On Saturday I took advantage of a fine afternoon by heading to Westwood to see the Bears take on UCLA's rugby club. I managed to bribe Mrs. Bk97 into attending with the promise of a trip to Diddy Riese while we were in the area. UCLA has put together one of the better teams in the PAC rugby conference. They're not on the level of Cal and Utah, but the Bruins are not pushovers. In fact, Cal only beat them 29-7 at the All-Cal tournament last month. So I was looking forward to a somewhat competitive match (as competitive as you can expect from a non UBC/Utah match).
When I arrived De La Salle and Cathedral Catholic high schools were finishing up their match. It's quite the contrast to see the build of the high school players and the Cal players. Most Cal players are in the 180-220lb range. These high schoolers looked to be 140-160. I caught the tail end of the match, so I'm not sure who won. CC did manage to score two tries while I was there. There was a good turnout from the parents and families of the players. It had me wishing my high school district had rugby when I was growing up.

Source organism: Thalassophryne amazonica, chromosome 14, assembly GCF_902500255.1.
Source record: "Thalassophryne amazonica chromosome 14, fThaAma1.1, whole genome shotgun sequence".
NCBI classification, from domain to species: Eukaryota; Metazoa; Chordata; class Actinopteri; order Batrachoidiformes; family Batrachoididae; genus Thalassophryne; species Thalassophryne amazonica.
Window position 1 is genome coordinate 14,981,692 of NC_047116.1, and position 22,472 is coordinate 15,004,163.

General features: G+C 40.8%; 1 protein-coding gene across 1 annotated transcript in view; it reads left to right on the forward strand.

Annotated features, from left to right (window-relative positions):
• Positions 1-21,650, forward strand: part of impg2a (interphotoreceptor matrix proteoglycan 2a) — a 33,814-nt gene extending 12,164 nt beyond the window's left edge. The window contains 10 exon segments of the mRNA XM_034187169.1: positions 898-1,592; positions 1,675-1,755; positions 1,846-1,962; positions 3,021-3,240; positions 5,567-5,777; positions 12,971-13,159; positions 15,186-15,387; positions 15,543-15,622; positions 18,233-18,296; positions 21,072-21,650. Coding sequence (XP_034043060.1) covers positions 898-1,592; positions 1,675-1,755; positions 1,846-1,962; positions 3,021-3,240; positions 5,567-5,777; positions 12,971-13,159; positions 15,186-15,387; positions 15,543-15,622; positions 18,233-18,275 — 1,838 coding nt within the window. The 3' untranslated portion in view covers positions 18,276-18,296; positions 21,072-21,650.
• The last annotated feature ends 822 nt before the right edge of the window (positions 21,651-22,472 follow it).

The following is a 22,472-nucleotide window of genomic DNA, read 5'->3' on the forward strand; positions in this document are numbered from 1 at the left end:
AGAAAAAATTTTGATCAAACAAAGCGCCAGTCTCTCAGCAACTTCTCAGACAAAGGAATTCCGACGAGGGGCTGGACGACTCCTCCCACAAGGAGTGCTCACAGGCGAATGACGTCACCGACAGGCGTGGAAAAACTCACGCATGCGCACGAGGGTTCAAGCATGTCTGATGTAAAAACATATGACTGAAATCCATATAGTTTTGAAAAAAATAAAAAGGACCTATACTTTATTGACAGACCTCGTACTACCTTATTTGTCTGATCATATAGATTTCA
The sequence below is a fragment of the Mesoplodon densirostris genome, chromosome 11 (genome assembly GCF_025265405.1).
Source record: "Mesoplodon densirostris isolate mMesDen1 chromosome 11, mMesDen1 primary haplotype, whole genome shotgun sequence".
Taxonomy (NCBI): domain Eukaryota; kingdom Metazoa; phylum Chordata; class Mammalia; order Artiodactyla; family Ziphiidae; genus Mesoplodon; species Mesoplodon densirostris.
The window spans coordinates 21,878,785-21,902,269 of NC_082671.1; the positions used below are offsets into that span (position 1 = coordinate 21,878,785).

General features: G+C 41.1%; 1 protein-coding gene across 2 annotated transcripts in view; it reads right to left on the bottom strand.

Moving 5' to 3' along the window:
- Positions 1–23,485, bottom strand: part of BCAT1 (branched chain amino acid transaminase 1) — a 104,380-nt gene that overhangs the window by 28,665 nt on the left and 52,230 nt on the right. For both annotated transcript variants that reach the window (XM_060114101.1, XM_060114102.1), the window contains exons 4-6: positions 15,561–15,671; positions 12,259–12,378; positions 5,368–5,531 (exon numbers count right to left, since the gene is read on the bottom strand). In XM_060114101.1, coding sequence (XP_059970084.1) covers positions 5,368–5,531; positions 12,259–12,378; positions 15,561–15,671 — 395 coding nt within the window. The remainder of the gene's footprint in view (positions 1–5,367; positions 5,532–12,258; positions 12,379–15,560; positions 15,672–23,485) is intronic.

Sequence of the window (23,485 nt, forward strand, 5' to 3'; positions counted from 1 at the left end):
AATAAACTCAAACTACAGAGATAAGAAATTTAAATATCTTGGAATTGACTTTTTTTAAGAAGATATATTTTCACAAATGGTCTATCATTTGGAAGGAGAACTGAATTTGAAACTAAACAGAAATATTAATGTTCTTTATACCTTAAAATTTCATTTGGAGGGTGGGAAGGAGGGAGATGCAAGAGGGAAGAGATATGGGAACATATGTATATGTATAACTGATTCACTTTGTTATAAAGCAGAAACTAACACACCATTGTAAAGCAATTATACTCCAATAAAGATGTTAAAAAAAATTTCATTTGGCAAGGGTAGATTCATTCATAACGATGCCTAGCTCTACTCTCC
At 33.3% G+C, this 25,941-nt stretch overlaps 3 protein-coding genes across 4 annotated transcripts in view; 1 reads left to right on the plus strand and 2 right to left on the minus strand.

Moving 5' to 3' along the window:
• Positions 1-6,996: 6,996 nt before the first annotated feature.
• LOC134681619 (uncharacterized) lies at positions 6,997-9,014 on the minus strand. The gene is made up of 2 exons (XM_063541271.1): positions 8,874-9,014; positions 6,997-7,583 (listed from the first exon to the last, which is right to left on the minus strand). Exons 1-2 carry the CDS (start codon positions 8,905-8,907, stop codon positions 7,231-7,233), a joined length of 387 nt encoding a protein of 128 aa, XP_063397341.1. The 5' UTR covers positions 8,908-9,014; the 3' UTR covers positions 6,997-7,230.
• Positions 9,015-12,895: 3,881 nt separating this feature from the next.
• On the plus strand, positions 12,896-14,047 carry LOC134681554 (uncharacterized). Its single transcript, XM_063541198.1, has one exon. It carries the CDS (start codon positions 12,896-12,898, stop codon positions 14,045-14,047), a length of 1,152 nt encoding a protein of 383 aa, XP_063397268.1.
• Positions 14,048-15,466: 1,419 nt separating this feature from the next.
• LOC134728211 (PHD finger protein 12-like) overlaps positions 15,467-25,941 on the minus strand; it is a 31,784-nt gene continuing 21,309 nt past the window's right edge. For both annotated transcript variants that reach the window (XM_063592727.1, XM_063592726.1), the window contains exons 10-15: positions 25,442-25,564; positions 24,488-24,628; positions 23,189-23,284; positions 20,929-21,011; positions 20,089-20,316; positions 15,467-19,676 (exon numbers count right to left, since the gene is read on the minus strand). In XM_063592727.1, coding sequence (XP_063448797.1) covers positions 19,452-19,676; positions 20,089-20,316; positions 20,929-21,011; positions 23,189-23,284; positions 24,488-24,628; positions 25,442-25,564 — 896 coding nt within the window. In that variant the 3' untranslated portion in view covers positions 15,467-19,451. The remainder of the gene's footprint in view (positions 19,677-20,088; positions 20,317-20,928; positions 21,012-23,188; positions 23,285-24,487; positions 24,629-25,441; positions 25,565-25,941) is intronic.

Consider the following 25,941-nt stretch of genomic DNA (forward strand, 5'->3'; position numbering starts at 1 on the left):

Soon enough we made our way up into the stands and got situated. Cal's reserves were on the field sizing up the Bruins. (Click each photo to view an embiggened version)
There was a fantastic turnout by Cal supporters. Several former players were in attendance along with many, many Cal fans. We seemed to outnumber the UCLA fans 3:1 (and that's being generous to the UCLA fans).
Mrs. Bk97 took several pregame pictures and was delighted when the varsity players removed their practice shirts and put on their jerseys. She took several pictures of the spectacle, which I'll include for the benefit of the ladies who read CGB (and some of the men too).
And finally, the pinnacle of masculinity, head coach Jack Clark.
The Bears huddle up prior to kickoff.
Here are the match's officials. The official in the pink shirt photobombed about 90% of my pictures.
The Bears line up for the opening kickoff.
And we're underway!
The Bears battle UCLA in an early scrum.